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Vermiculture

The art of composting with worms

INDOOR COMPOSTING

The Components of an indoor system are: the BIN, the BEDDING, the WORMS, the FOOD, and the END PRODUCT- VERMICOMPOST

THE BIN

Worm composting takes place in a bin that you can either buy or make yourself. A worm-composting bin should be shallow, yet wide enough to allow you to:

  • bury your food in many places
  • ensure worms get enough oxygen.
Ideally, the bin should be between 8 to 18 inches deep with the dimensions wider rather than deeper. The size of your bin depends on how much food waste your household produces. A general rule of thumb is that you will need one square foot of surface area for each pound of waste produced per week. A household of two will need about 4 square feet of area.

Composting bins can be made from plastic storage bins, built from wood, or recycled from an old wooden drawer, wash tub, etc. Since worms need air to breathe, plastic or metal bins must have holes drilled in the cover and sides. Holes should be drilled in the bottom of the bin to allow for drainage; ¼” holes at 15 holes per square foot. The bin can be placed in a waterproof container or on a tray to catch the excess drainage called “worm tea”. An under-the-bed storage bin, with casters, works very well. Also, worm bins are manufactured and sold commercially. If using plastic, wash the inside first, rinse very thoroughly, and allow it to air for a few days.

THE BEDDING

Initially, the bin is lined with a layer of bedding. This is where the worms live. It gives the worms a place to get away from the food. The food waste is buried in the bedding.

Shredded newspaper (black and white only) is a most convenient and popular bedding material.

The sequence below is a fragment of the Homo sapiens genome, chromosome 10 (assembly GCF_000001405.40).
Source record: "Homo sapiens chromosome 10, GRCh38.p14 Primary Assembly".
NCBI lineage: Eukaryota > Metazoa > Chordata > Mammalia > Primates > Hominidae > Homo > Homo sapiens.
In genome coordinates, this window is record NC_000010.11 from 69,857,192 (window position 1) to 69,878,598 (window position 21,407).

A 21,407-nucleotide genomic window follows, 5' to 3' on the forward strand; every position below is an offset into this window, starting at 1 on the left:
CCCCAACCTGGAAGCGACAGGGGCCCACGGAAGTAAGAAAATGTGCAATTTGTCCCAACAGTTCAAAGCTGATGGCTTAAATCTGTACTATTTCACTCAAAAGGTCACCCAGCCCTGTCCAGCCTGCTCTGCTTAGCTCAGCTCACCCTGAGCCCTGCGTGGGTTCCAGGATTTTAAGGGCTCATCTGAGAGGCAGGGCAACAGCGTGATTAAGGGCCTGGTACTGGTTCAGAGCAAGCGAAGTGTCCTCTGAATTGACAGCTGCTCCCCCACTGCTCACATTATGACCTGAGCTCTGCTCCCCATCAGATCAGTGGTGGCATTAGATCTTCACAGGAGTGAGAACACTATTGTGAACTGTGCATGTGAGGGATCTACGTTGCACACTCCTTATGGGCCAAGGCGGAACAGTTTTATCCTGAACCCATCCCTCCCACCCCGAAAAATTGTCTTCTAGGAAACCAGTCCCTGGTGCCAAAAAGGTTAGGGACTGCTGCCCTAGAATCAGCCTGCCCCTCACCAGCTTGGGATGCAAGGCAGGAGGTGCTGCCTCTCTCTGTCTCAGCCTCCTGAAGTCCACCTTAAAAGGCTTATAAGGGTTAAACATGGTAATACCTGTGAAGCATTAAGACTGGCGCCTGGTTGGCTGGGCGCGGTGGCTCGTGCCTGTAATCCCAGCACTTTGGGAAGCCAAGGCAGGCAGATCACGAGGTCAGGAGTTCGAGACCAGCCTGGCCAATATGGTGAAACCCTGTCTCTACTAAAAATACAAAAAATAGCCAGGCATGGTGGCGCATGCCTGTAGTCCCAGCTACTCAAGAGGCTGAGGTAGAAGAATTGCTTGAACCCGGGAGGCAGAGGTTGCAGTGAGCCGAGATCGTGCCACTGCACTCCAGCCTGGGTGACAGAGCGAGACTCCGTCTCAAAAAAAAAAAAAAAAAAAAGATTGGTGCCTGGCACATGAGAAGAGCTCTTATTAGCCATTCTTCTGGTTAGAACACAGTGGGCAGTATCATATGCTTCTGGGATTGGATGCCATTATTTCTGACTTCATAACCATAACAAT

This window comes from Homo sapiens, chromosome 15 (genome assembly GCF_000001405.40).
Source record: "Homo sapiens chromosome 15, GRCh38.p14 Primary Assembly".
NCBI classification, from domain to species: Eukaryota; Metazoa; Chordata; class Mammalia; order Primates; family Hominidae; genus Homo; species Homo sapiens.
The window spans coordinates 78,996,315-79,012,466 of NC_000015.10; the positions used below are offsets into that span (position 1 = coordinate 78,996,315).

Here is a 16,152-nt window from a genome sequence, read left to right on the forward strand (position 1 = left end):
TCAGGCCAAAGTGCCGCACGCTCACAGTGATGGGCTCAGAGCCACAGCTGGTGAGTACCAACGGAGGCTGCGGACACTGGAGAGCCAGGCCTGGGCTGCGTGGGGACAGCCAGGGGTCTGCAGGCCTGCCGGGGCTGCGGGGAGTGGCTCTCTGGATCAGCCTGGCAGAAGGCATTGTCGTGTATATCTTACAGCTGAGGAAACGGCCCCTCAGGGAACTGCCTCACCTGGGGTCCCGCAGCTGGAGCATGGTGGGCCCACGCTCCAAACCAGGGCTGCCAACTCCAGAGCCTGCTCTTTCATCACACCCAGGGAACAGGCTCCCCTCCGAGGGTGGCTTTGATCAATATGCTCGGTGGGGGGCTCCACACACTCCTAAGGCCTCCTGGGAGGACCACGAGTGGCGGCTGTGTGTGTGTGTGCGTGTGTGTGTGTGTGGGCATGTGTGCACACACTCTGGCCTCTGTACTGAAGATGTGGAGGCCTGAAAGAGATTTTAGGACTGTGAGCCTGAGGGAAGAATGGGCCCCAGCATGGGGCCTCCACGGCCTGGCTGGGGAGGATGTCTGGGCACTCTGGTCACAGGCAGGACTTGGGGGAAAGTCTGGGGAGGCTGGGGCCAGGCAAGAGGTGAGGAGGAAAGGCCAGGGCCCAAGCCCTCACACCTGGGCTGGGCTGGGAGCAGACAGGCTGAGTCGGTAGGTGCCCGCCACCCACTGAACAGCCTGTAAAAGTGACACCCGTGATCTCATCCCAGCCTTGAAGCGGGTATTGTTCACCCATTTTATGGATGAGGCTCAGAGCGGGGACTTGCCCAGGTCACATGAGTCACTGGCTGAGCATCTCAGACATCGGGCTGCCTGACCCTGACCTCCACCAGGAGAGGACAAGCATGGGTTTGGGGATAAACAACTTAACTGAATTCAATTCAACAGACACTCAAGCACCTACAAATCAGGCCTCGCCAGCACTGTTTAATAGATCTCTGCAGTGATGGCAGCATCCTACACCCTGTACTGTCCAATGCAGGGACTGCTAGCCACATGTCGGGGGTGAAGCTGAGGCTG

Other bedding materials include:

  • shredded cardboard or computer paper
  • yard waste i.e. - mulched leaves ond grass clippings
  • cut up straw, cut up hay,
  • sawdust

The worms like the bedding to be light, fluffy, and mast of all, MOIST.

A handful or two of soil should be added to the bedding to supply 'grit' to aid in the worms' digestive processes and to introduce helpful digesting microorganisms into the bin.

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THE WORMS

worms
For worm composting to succeed, it is necessary to use redworms, also known as red wigglers.

Redworms reproduce quickly, eat large amounts of food, and stay in the bin. These worms will move through the compost bin as they eat the food and bedding, creating compost and worm tea.

Redworms are sold by the pound, (about 1,000 worms). They eat their weight in food every two days - @ pounds of worms eat 1 pound of food a day. The worms multyply every few months, eating more, making more vermicompost.

THE FOOD

Worms like a vegetarian diet. They will eat any vegetable or fruit waste. Do not include any meat, egg or dairy products (slow decomposition, odor problems) or foods high in oils, fats, salts, or vinegar. Citrus rinds can be added but with equal portions of green leafy scraps in order to keep the pH level balanced in the bin.

Suggested diet:
  • fruit & vegetable scraps & peels
  • coffee grounds (filter paper included)
  • tea bags
  • crushed egg shells
  • pasta & rice
  • bread & cereal
  • house plant clippings & dead flowers
  • shredded paper - paper towels, napkins

Cutting up food wastes will speed decomposition, making it edible for the worms. (Pureeing is ideal.) When the worms have completed converting all the bedding and food wastes, they leave behind their worm casting compost (vermicompost) which is a mixture of worm castings, organic material and bedding. This is a rich and valuable soil additive that is high in plant nutrients such as calcium, iron, potassium, sulfur. and phosphorus. When added to soil, it stimulates plant growth, decreases soil acidicy and helps hold moisture in the soil.

    Vermicompost uses
  • Top Dressing for houseplants, gardens or lawns: Sprinkle vermicompost around the base of plants or grass to provide organic matter and additional nutrients.